In Jane Austen’s Emma, she uses the word “imaginist”, which is a term that she originally coined. Since, it has been mentioned in several literary works. Here’s the passage (as it relates to Frank Churchill saving Harriet Smith from the gypsies):
Such an adventure as this,—a fine young man and a lovely young woman thrown together in such a way, could hardly fail of suggesting certain ideas to the coldest heart and the steadiest brain. So Emma thought, at least. Could a linguist, could a grammarian, could even a mathematician have seen what she did, have witnessed their appearance together, and heard their history of it, without feeling that circumstances had been at work to make them peculiarly interesting to each other?—How much more must an imaginist, like herself, be on fire with speculation and foresight!—especially with such a ground-work of anticipation as her mind had already made. -Emma, Volume III, Chapter II
I can’t tell you how much I love this word. I love that Jane Austen created it. I love that Emma thinks herself one. I love what it means: ‘a person given to imaginative flights.’ I love that she uses it to imagine two people in love.
I think all readers and lovers of fiction in any medium are imaginists. Why else would we care about made up stories? We learn from them and can imagine ourselves in those stories and pretend that our lives are cooler than they actually are (unless you already have a super cool life and don’t need to pretend…if that’s the case for you, then why are you wasting your time reading this???).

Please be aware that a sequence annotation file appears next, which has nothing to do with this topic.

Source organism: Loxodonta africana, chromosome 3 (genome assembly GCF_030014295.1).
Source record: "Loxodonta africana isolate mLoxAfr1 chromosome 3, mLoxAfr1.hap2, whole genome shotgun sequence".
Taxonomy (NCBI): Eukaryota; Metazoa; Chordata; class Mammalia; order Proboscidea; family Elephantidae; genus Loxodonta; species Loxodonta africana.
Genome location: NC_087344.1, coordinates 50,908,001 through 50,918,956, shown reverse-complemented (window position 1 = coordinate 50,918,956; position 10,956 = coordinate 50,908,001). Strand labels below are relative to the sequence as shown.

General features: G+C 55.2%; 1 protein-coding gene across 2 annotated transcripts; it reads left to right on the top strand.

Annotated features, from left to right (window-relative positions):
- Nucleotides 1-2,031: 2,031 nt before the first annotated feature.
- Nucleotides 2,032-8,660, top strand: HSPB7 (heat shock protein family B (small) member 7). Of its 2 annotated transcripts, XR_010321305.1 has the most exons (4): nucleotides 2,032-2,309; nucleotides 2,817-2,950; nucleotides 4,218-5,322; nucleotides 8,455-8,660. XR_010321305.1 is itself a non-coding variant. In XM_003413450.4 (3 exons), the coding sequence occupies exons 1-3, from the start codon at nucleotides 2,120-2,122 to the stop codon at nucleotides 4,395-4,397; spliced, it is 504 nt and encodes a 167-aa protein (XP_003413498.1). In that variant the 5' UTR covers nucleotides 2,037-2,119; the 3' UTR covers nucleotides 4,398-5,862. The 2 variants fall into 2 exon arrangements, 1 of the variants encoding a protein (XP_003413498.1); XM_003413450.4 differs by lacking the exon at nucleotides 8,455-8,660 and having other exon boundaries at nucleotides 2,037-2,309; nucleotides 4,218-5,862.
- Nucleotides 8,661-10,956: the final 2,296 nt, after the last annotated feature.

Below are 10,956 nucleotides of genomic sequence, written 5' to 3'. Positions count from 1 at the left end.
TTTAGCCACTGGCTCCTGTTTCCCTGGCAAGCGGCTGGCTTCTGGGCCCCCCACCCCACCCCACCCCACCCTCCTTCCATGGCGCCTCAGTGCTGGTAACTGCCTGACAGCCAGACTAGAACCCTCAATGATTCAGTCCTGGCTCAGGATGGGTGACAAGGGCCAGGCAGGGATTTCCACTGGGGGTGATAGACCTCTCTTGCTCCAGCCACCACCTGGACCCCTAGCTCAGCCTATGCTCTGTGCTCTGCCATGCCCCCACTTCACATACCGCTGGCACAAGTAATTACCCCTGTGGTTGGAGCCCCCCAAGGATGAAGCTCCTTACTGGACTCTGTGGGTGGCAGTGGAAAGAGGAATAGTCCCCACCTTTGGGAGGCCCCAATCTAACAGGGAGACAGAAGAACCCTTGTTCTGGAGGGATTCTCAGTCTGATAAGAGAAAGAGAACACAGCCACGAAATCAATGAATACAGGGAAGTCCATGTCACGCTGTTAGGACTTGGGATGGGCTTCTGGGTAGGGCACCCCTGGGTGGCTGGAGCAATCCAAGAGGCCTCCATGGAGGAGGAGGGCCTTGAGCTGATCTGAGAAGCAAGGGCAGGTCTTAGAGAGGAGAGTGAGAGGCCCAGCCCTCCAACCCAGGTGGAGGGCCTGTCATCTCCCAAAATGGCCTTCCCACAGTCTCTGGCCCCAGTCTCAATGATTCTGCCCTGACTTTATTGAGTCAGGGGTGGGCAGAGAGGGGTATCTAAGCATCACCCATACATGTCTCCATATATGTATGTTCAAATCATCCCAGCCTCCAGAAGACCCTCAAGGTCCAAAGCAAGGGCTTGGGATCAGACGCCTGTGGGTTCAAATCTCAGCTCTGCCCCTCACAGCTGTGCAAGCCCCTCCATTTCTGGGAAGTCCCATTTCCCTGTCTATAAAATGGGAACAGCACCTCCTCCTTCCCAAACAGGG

I fell in love with Jane Austen and Emma all over again at that point in the book. I love what Jane Austen stood for: hope, love, wit, family and friendship. I love what Emma stood for, which is truly the same.
It was a pleasure reading Emma and I think it wins as my favorite Austen novel so far (beating out Pride and Prejudice…yikes!). I’ll be putting a full review/reflection of the book up in the coming days, but I just wanted to leave you with this tidbit to guide you through the weekend.
Carry forth with your beautiful imaginations, you beautiful imaginists.